During most of Eric Seddon’s racing career Ian Murray was The Chairman of Prescot Eagle Road Club and the pair knew each other very well. Ian was an outstanding performer in Road Races and rode for Britain in the Junior World Championship. Ian was also no mean competitor when it came to racing against the watch. He still holds the schoolboy record for 25 miles with 59-22 set in 1970. It was in Time Trials that he and Eric had a friendly but nevertheless serious rivalry over many years.

I first met Eric when I rejoined the Prescot Eagle in 1979. Eric had joined the club a few years earlier but it was in the period from 1982 to 1995 that we were racing rivals.

I remember him turning up at one of the Club 10's on Rainford with his handlebar bars turned upside down and cut off, just like the East German track pursuit riders at the World Championships. Hence from that date I never referred to Eric with the name his mother and father probably took an eternity to decide, to me, he became Detlef Macha, the East German multi world champion who was one of the first that I had seen with these strange upturned handlebars. Over the years 'Detlef', Peter McGuiness and I had many battles over the Club 10 Points Trophy, often going down to the last race. Each week we all tried (in vain) to influence Amy's handicapping. During the period when we went ‘head to head’, Eric had five victories. I won the trophy four times and Peter was successful twice.

For me what I most respected about 'Detlef' was the man's appetite for work and sport. Many of you may not know that Eric was a miner, hardly the best job from which a good performance on the bike could be expected. Not only that, but he worked a five and a half day week, including Saturday mornings, at the pit face by six o'clock. By the way, I never heard him once have a moan about this, or anything else. You may think that this is impressive, but most of the time he also rode out to events (I think that Brenda had commandeered the car!). Several times on a Saturday afternoon we would be riding a 10 or 25 out at Knutsford or on the Northwich Bypass. He would ride out to my house in Grappenhall, and we would ride out together to the start. On those days he had already ridden to work (a private colliery in Golborne? I think.), and back home, then rode out to the start, raced either 10 or 25 miles and ridden home. Without the race miles he would have done at least 75 miles that day, and worked four or five hours down the pit, all with a smile on his face. The man was simply awesome. He would often race the next day, but would sometimes drive out because of the early start times on Sundays. This wasn't a time when no one had cars, as was the case in the sixties. By the eighties almost everyone had a car, and therefore a choice, and Detlef chose to ride out to the events that were close enough. He could have chosen to drive to the events in style, as he and Brenda had bought a new Audi 80, at a time when German cars had yet to be popularised. Perhaps as an 'adopted' East German, he had no choice but to support the 'Fatherland'? If I recall correctly is was a 1988 on an F plate, it was certainly red (some might say I need to get out more!)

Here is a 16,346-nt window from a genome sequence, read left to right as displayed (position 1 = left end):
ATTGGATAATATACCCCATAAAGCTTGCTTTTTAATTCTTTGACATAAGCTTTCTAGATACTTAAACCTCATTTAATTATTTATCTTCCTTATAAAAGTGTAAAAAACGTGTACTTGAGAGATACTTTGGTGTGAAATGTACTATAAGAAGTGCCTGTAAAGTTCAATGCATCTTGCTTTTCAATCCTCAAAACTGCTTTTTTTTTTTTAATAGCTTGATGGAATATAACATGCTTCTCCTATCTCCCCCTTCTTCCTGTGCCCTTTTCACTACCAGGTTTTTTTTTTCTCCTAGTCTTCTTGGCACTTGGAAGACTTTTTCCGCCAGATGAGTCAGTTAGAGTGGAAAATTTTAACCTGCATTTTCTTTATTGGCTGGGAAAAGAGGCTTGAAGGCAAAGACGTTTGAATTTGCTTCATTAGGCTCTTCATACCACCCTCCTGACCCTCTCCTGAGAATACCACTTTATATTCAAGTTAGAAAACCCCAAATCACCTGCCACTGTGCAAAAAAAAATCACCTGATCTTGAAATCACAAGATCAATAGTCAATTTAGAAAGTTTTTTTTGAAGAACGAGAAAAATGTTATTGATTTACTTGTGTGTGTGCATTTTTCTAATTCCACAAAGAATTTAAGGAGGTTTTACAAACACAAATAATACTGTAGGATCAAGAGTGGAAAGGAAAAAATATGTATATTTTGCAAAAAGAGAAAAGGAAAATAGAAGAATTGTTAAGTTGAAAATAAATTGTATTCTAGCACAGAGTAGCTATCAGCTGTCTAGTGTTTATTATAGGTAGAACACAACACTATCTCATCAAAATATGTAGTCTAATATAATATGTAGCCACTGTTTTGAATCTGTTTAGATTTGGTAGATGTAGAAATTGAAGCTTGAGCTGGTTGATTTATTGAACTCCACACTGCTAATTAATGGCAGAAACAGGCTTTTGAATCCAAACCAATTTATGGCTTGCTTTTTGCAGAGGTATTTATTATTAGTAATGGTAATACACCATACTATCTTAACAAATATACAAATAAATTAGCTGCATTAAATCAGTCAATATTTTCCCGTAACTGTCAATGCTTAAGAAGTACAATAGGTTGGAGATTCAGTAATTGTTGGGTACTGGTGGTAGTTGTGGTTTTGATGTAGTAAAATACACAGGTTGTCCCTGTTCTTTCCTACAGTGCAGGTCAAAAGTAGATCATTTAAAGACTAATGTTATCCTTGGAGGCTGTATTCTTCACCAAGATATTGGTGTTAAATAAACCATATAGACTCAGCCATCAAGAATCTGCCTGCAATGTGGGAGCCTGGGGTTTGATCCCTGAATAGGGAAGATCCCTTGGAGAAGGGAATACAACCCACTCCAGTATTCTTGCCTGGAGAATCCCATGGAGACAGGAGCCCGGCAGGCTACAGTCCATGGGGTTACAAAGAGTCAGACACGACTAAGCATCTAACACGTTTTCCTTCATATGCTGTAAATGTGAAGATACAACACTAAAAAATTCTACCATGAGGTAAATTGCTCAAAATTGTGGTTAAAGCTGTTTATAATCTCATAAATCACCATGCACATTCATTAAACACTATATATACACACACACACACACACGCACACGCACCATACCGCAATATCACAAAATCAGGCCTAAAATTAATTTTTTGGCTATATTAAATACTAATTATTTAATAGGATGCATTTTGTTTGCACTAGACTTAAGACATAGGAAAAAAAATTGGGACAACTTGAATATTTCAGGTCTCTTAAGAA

Detlef was not flash with his bike, even though he improvised with his upside down bars (so comfortable were these bars for Eric, I think he adopted the same configuration on his winter bike). His bike was standard and functional, and he was not seduced into the latest fashion, or expensive equipment (I know someone else like that - I still use toeclips and friction levers - the weakest link on my bike, by a street, is the rider, there's nothing wrong with the equipment!). Detlef knew what counted on the bike, and that isn't flash equipment. As someone who grew up reading the Victor comic, Detlef always reminded me of 'Alf Tupper, Tough of the Track', a working class runner who beat all comers after working all day in the local Steel Works.

We will seldom see the likes of men like Eric again. He was a cyclist I respected more than most, and a person I recall with great admiration. I will miss him, even though I had not seen him for many years, and I will never forget him

The above words are merely my opinion, recollections and observations of a club cyclist who did not become a World Champion, but he didn't need to, because in many ways he was a World Champion Man. He never seemed happier than when he was riding his bike, and that's how I shall always remember him.